North Korea Marks Leader's 65th Birthday
Friday, February 16, 2007; 12:12 PM
SEOUL, South Korea -- Thousands of people danced and brought flowers in North Korea's capital Friday to celebrate the 65th birthday of "dear leader" Kim Jong Il, amid progress in ending its nuclear programs and speculation abroad over who will eventually succeed him.
The ruling Workers' Party and the military threw a banquet to honor Kim, under whose leadership the isolated country has suffered chronic food shortages. The official Korean Central News Agency did not report whether the feast was attended by Kim, who rarely makes public appearances.
Pyongyang's wide boulevards were festooned with flags and banners.
Kim's birthday is one of North Korea's most important holidays and one in which the personality cult inherited from his late father, the country's founder Kim Il Sung, is arguably the most visible.
As on other major holidays, groups of people and soldiers visited a statue of Kim's father, who died in 1994 but is still called the "eternal president," to offer flowers, and bow in respect or salute in the cold morning air.
"At the time of this significant February holiday I want to see President Kim Il Sung more than ever. That's why I've come to this statue early in the morning," Ri Un Ha, a North Korean woman, told AP Television News.
North Koreans usually receive benefits such as extra food on holidays, but it remains unclear whether the country can dole out such largesse this year, given chronic food shortages and U.N. sanctions imposed over its Oct. 9 nuclear test.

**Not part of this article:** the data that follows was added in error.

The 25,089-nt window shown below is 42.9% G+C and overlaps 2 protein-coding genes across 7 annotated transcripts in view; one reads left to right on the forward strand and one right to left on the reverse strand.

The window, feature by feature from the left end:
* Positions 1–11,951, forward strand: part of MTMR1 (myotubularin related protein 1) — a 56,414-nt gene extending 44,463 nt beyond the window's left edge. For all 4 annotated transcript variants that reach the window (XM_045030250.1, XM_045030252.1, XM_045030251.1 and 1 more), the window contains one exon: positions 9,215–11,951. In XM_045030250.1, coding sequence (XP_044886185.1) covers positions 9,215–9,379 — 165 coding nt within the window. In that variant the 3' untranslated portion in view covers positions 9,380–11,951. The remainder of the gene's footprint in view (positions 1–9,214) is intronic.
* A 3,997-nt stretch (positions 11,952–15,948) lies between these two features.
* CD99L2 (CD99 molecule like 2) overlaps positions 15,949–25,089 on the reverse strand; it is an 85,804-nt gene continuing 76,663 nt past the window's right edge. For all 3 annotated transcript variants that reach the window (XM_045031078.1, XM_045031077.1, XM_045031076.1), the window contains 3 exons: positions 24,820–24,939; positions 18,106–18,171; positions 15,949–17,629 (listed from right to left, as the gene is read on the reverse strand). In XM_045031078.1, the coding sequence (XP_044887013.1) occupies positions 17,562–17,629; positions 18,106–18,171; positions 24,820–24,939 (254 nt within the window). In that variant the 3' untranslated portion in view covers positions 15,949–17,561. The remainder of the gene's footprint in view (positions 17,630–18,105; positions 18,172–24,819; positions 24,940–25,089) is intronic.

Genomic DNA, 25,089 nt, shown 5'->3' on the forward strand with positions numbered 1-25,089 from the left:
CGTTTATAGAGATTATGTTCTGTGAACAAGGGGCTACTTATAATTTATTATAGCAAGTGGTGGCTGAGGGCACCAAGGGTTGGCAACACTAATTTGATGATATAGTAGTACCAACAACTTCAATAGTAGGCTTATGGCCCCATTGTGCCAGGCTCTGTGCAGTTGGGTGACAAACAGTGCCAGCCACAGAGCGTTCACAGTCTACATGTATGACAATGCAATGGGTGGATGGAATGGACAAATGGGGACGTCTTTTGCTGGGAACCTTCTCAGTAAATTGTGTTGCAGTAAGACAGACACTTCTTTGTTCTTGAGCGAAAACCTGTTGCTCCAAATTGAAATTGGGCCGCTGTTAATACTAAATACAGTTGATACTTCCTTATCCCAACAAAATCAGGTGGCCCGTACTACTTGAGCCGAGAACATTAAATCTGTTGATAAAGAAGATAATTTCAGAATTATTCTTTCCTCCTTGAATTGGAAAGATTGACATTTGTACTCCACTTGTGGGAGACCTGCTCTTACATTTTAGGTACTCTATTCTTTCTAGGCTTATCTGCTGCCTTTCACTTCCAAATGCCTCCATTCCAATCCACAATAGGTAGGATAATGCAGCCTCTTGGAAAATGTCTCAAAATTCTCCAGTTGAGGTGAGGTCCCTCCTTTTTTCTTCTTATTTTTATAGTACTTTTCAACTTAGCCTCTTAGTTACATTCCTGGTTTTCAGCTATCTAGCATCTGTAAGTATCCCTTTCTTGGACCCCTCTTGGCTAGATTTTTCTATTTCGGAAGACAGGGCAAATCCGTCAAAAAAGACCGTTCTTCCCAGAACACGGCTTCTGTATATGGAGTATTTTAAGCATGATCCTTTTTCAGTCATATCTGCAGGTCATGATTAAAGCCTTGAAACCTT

"Holidays in North Korea mark occasions on which the leadership is obligated to show tangibly its ability to care for the people," said Scott Snyder, a senior associate at the Asia Foundation in Washington who served as chief of its Seoul office.
North Korea's leadership "will be able to perform at a higher level in this area" amid reduced tensions with the international community following this week's nuclear agreement, Snyder added.
In a breakthrough deal reached in Beijing on Tuesday, the hard-line communist regime agreed to shut down its main nuclear reactor and allow U.N. inspectors back into the country within 60 days.
In return, the energy-starved country would receive aid equal to 50,000 tons of heavy fuel oil from the other countries participating in the six-party talks _ the United States, South Korea, Russia, China and Japan.
"Psychologically, Kim Jong Il would not be in a somber mood," said Koh Yu-hwan, a North Korea expert at Seoul's Dongguk University, citing the nuclear deal and the prospect of economic aid.